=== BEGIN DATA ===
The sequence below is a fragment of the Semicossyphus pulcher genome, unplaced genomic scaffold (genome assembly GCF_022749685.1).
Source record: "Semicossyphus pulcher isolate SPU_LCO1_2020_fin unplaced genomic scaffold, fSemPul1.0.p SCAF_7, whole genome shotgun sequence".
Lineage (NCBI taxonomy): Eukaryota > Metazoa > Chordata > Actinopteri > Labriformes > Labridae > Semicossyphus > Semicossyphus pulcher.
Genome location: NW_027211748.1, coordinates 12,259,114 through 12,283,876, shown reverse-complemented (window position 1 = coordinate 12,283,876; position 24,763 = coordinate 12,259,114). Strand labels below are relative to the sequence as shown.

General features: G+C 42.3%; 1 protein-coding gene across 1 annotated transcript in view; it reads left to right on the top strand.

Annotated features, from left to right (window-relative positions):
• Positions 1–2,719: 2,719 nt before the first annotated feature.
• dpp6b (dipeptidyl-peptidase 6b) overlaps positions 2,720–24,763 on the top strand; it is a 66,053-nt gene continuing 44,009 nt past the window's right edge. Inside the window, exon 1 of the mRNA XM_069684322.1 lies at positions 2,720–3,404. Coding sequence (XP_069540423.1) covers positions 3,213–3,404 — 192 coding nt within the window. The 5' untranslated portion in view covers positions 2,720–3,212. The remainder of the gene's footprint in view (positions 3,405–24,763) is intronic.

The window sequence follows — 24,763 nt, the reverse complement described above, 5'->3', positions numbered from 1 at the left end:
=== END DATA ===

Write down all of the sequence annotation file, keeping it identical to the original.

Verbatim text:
The sequence below is a fragment of the Semicossyphus pulcher genome, unplaced genomic scaffold (genome assembly GCF_022749685.1).
Source record: "Semicossyphus pulcher isolate SPU_LCO1_2020_fin unplaced genomic scaffold, fSemPul1.0.p SCAF_7, whole genome shotgun sequence".
Lineage (NCBI taxonomy): Eukaryota > Metazoa > Chordata > Actinopteri > Labriformes > Labridae > Semicossyphus > Semicossyphus pulcher.
Genome location: NW_027211748.1, coordinates 12,259,114 through 12,283,876, shown reverse-complemented (window position 1 = coordinate 12,283,876; position 24,763 = coordinate 12,259,114). Strand labels below are relative to the sequence as shown.

General features: G+C 42.3%; 1 protein-coding gene across 1 annotated transcript in view; it reads left to right on the top strand.

Annotated features, from left to right (window-relative positions):
• Positions 1–2,719: 2,719 nt before the first annotated feature.
• dpp6b (dipeptidyl-peptidase 6b) overlaps positions 2,720–24,763 on the top strand; it is a 66,053-nt gene continuing 44,009 nt past the window's right edge. Inside the window, exon 1 of the mRNA XM_069684322.1 lies at positions 2,720–3,404. Coding sequence (XP_069540423.1) covers positions 3,213–3,404 — 192 coding nt within the window. The 5' untranslated portion in view covers positions 2,720–3,212. The remainder of the gene's footprint in view (positions 3,405–24,763) is intronic.

The window sequence follows — 24,763 nt, the reverse complement described above, 5'->3', positions numbered from 1 at the left end: